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pageantry interview ● nina davuluri
As Miss America, Nina Davuluri
has been a shining example of
so much that the organization
has to offer, including being set
to return to school with her
incredible scholarship earnings
T he year of Miss America can almost always be
described in one very simple word: Busy. We’ve
called it a whirlwind and a non-stop thrill of
travel, appearances, meetings, volunteering, and
good, old-fashioned hard work, but you’ll never
ever hear an outgoing Forever queen say that it wasn’t all
incredibly worth it. That’s as evident as ever in Nina Davu-
luri, who will soon pass her crown on to the next amazing
young woman, as well as the incredible and vastly impor-
tant duties that come along with the title. But the best part
about giving up the crown is that a Miss America’s duties
are never over, and Nina will never stop beneﬁting from it.
The importance of the scholarship aspect of the Miss
America Organization can never be overstated, especially
when people who aren’t familiar with every title, from the
local level to Nina herself, don’t know how much is award-
ed to these spectacular delegates each year. Nina is walking,
talking proof that hard work and dedication to the Miss
America Organization pay off tenfold, as she’s poised to
pursue the next level of her education, and her crowning
achievements have made sure that she’ll never owe a dime.
But that’s only one bragging right that this wonderful Miss
America lays claim to, even if she’s hesitant to talk about
herself and more likely to sing the praises of the other in-
credible people she has met during her year at the top.
Nina’s year as Miss America may be coming to end, but
her legacy is only going to get stronger.
Pageantry magazine: You’ve had a whirlwind year.
How fast has it gone by?
Nina Davuluri: It has ﬂown by. It has all been such a blur.
It has been an exciting year of incredible opportunities. I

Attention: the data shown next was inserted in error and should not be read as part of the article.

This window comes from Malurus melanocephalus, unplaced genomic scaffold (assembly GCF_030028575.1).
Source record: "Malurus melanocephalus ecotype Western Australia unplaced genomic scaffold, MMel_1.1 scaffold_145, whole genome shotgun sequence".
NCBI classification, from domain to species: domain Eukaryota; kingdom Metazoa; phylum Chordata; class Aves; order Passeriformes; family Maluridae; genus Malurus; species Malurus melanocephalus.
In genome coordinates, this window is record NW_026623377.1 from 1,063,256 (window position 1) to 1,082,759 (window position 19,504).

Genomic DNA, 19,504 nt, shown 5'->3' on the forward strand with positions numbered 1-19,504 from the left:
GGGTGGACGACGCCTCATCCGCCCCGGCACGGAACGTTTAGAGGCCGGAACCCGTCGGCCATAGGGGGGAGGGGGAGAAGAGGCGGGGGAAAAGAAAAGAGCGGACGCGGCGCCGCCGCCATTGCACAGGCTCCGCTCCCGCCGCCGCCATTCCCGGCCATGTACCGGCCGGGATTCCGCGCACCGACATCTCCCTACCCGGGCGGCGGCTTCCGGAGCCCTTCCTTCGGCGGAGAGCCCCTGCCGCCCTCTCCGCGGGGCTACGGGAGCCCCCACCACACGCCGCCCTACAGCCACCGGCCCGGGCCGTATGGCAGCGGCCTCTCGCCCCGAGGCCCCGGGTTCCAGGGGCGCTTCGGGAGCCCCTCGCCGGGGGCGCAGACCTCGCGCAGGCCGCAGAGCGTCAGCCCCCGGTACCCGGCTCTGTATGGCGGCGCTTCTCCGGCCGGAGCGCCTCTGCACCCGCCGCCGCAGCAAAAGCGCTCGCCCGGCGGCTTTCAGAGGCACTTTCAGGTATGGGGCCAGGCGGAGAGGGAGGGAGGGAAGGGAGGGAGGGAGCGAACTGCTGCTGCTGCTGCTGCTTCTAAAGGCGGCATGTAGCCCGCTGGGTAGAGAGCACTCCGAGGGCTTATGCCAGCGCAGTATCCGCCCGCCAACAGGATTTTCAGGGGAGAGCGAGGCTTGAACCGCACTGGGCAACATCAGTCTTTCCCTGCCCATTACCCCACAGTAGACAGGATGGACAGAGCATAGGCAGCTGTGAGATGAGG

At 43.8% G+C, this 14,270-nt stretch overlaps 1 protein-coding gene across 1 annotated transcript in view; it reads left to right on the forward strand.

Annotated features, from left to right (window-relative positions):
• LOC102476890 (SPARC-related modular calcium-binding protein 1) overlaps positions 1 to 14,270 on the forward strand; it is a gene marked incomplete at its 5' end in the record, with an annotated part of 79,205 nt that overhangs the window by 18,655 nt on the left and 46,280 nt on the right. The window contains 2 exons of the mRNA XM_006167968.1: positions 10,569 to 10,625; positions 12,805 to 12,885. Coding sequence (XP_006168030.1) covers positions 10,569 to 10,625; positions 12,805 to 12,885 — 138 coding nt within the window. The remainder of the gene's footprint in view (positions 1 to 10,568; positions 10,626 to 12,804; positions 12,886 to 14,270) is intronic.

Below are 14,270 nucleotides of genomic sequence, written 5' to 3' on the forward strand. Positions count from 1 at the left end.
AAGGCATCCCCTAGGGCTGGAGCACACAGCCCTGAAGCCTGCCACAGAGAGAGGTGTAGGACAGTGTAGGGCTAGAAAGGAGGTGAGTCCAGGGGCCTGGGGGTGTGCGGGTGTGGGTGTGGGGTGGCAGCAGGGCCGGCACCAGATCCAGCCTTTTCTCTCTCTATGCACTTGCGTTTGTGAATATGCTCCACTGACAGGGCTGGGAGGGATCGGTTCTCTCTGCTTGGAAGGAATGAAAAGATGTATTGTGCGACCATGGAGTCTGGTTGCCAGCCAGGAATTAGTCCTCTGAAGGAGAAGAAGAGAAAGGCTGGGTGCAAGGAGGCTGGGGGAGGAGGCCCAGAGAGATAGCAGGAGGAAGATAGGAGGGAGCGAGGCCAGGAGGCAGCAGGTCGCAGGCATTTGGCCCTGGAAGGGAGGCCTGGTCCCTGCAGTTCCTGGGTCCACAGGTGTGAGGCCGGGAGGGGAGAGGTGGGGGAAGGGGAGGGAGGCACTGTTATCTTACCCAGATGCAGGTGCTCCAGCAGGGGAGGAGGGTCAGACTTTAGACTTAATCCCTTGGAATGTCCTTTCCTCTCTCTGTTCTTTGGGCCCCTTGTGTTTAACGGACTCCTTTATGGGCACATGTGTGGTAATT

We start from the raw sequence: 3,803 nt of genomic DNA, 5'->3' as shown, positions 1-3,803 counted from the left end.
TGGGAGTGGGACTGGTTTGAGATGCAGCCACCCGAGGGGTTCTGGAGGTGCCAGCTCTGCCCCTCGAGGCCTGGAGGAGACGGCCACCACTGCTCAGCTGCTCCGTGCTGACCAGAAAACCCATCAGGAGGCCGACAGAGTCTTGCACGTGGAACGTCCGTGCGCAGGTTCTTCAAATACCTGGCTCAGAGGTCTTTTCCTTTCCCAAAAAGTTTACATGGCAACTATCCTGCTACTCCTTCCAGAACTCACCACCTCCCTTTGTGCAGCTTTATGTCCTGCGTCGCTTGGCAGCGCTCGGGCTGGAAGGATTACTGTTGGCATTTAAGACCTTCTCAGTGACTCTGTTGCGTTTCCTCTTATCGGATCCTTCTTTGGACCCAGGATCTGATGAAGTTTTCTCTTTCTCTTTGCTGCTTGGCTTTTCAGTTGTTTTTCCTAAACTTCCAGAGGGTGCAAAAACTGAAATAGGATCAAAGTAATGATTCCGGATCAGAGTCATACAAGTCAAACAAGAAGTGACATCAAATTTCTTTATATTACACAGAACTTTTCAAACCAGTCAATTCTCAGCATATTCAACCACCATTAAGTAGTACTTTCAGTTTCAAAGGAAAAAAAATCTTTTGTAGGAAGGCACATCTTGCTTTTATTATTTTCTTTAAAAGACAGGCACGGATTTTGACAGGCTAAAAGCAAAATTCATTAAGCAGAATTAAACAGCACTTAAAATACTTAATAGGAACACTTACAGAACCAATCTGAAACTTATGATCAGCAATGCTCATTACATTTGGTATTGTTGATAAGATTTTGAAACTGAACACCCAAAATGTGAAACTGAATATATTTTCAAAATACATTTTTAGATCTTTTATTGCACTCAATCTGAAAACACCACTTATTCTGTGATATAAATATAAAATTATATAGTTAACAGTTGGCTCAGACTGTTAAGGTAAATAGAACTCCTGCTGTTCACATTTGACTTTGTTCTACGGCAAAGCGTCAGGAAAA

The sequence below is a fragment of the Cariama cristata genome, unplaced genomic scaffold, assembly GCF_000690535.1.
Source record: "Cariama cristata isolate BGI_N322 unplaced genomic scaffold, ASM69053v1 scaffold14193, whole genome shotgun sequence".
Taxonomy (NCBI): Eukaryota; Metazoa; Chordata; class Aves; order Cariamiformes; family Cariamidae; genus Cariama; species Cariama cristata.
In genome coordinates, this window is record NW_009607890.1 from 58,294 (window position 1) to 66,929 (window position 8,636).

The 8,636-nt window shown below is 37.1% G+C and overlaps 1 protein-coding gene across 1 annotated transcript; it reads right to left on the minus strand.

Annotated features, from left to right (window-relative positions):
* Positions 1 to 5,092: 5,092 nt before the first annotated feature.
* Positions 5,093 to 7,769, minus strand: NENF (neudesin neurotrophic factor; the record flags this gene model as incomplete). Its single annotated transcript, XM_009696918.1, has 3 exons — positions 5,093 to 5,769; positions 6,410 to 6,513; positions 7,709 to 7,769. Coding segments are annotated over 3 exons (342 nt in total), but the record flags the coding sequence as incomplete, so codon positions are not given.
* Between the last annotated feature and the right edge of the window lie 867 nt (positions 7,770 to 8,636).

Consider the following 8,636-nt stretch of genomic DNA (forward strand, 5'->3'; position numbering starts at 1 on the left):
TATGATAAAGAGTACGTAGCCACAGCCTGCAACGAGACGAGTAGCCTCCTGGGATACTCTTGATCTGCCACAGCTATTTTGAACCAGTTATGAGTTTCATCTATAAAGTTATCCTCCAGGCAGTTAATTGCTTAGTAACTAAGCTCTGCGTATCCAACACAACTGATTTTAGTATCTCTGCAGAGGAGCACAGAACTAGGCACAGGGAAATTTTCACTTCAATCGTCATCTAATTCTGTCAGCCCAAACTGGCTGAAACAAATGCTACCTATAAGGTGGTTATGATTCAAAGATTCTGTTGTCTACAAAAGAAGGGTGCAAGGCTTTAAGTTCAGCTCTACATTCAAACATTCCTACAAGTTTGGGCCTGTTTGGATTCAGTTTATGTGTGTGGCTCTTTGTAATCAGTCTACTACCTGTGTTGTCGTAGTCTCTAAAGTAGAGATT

still feel lucky to have been given this opportunity.
PM: What do you remember most about the night that
you were crowned Miss America?
ND: I don’t remember much from when I won. It goes by
so quickly and it’s such a blur. Basically, what I do remem-
ber is that you have a suite, and you’re allowed to have 20
minutes with your family members and friends. But after
that, my mom and sister were allowed to stay with me the
night that I won, and we were up into the wee hours of the
morning just talking—decompressing, I suppose—and
that’s the moment that I really remember.
PM: The boardwalk in Atlantic City is such an iconic
piece of Americana. What was the Shoe Parade like?
ND: I think that was the day that all of us contestants had
the most fun. It was just such a fun event, in the sense that
all of the preliminaries were over, so we got to let our hair
down and see our families and friends. There was a lot of
joy to be welcomed back to the boardwalk.
PM: When we last spoke, you were really looking for-
ward to the work with the Children’s Miracle Network.
How has that relationship affected you this past year?
ND: It has been absolutely incredible, and this year I have
been able to visit hospitals across the entire country. One of
the most memorable events of my year was the event called
Celebration, and they bring one child from every state—we